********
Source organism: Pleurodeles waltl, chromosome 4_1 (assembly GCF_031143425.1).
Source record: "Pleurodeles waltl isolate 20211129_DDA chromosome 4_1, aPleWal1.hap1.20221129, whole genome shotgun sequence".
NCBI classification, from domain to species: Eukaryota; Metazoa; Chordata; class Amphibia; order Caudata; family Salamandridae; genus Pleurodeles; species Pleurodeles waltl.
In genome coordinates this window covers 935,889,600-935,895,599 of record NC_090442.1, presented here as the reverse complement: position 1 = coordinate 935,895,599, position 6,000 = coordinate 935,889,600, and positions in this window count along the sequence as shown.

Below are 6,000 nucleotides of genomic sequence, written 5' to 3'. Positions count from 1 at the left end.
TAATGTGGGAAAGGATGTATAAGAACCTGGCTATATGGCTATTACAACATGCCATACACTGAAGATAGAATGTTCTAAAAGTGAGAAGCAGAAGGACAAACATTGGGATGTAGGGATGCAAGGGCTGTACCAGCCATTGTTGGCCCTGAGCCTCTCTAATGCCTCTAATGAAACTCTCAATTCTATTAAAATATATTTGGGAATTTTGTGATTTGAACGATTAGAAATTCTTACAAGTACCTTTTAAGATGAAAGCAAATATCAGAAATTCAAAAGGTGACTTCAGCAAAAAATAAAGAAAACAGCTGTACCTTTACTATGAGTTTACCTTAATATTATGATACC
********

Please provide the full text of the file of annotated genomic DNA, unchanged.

Source organism: Pleurodeles waltl, chromosome 4_1 (assembly GCF_031143425.1).
Source record: "Pleurodeles waltl isolate 20211129_DDA chromosome 4_1, aPleWal1.hap1.20221129, whole genome shotgun sequence".
NCBI classification, from domain to species: Eukaryota; Metazoa; Chordata; class Amphibia; order Caudata; family Salamandridae; genus Pleurodeles; species Pleurodeles waltl.
In genome coordinates this window covers 935,889,600-935,895,599 of record NC_090442.1, presented here as the reverse complement: position 1 = coordinate 935,895,599, position 6,000 = coordinate 935,889,600, and positions in this window count along the sequence as shown.

Below are 6,000 nucleotides of genomic sequence, written 5' to 3'. Positions count from 1 at the left end.
TAATGTGGGAAAGGATGTATAAGAACCTGGCTATATGGCTATTACAACATGCCATACACTGAAGATAGAATGTTCTAAAAGTGAGAAGCAGAAGGACAAACATTGGGATGTAGGGATGCAAGGGCTGTACCAGCCATTGTTGGCCCTGAGCCTCTCTAATGCCTCTAATGAAACTCTCAATTCTATTAAAATATATTTGGGAATTTTGTGATTTGAACGATTAGAAATTCTTACAAGTACCTTTTAAGATGAAAGCAAATATCAGAAATTCAAAAGGTGACTTCAGCAAAAAATAAAGAAAACAGCTGTACCTTTACTATGAGTTTACCTTAATATTATGATACC